Chinese scientist He Zuoxiu has issued a public warning, about the safety of nuclear plants being constructed as part of China’s economic development programme.
According to The Guardian;
China’s plans for a rapid expansion of nuclear power plants are “insane” because the country is not investing enough in safety controls, a leading Chinese scientist has warned.
Proposals to build plants inland, as China ends a moratorium on new generators imposed after the Fukushima disaster in March 2011, are particularly risky, the physicist He Zuoxiu said, because if there was an accident it could contaminate rivers that hundreds of millions of people rely on for water and taint groundwater supplies to vast swathes of important farmlands.
He spoke of risks including “corruption, poor management abilities and decision-making capabilities”. He said: “They want to build 58 (gigawatts of nuclear generating capacity) by 2020 and eventually 120 to 200. This is insane.”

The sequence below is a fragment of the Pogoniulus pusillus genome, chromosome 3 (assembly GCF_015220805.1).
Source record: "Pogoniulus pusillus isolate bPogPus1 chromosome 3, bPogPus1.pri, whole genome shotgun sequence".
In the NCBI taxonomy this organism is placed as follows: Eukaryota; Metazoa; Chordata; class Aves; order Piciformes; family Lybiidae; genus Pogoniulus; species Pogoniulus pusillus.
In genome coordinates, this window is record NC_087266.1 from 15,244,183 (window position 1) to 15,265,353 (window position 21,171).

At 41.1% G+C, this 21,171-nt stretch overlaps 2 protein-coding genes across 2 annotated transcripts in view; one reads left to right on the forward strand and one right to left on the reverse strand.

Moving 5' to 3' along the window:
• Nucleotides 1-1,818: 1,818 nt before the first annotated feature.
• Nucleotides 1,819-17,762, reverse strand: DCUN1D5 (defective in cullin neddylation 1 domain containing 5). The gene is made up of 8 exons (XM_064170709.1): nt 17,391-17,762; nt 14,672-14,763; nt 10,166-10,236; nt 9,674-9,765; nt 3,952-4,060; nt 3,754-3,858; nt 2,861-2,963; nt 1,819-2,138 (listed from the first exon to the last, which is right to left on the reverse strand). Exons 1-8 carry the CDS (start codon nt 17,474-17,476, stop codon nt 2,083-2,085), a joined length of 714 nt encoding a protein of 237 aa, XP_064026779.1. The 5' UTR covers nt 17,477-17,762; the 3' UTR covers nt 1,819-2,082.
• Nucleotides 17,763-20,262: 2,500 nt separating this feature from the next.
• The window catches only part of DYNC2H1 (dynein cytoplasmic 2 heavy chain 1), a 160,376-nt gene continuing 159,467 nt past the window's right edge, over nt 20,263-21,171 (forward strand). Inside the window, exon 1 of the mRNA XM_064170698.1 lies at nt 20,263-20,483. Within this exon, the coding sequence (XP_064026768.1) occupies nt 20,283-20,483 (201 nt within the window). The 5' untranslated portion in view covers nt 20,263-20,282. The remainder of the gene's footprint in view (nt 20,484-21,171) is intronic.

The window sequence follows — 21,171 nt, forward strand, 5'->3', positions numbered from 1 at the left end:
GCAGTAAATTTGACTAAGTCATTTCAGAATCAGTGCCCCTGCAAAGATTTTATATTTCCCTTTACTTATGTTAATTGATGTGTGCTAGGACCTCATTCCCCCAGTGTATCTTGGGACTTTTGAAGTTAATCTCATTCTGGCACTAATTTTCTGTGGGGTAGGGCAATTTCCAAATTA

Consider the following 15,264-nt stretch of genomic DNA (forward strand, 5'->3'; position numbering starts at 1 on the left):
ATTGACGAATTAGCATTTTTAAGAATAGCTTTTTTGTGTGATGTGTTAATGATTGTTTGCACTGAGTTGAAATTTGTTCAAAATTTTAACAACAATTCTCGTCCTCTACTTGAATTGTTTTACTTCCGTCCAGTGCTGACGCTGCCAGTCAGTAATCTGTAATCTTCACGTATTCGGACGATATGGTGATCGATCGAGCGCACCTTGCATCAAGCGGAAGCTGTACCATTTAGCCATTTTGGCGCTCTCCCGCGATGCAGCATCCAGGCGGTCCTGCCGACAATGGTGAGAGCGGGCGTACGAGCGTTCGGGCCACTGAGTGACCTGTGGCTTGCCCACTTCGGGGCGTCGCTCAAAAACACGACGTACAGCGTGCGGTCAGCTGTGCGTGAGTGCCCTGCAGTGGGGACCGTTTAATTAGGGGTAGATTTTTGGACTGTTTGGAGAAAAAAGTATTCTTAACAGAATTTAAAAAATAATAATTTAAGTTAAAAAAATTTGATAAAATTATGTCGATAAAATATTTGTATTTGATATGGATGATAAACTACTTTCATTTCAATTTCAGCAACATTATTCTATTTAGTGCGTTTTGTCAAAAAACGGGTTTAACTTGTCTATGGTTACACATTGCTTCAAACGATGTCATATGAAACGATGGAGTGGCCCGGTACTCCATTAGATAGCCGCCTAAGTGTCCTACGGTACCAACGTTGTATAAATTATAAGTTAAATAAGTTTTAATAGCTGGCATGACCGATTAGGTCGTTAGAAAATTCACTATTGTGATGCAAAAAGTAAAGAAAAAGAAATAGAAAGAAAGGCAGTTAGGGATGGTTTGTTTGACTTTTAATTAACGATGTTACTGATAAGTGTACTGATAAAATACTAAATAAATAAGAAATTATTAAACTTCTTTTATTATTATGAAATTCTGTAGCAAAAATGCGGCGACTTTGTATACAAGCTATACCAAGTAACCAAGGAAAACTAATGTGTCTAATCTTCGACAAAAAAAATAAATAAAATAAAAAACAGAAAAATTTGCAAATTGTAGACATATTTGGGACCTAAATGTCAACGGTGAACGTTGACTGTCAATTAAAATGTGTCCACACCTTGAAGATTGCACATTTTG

A qualified Physicist, Zuoxiu rose to fame by publicly campaigning against superstition, by campaigning against Chinese traditional medicine, and by calling for Falun Gong to be outlawed.
To me, Zuoxiu’s position on Falun Gong seems extreme. In matters of spirituality, I think people should be free to follow their conscience. I’m unsettled that someone who prizes evidence based reasoning, could still consider themselves to be a Communist.
But Zuoxiu is a physicist, and China’s rapid capitalist transformation has not been without its problems. In 1975, China suffered the worst hydroelectric disaster in history – the Banqiao Dam disaster killed an estimated 171,000 people, and destroyed over 11 million homes. According to Wikipedia, the disaster was caused by a combination of poor engineering, shoddy workmanship and poor preparation – a lack of proper local hydrological research.
I’m a fan of nuclear power, and applaud China’s efforts to develop next generation nuclear power systems, such as Thorium reactors. But given the rising pressure on China to reduce CO2 emissions, which might concievably be helping to promote an overhasty nuclear programme, given the potentially awful consequences of an upriver nuclear meltdown, and given China’s track record of sometimes cutting one corner too many, Zuoxiu’s warnings should in my opinion be taken seriously.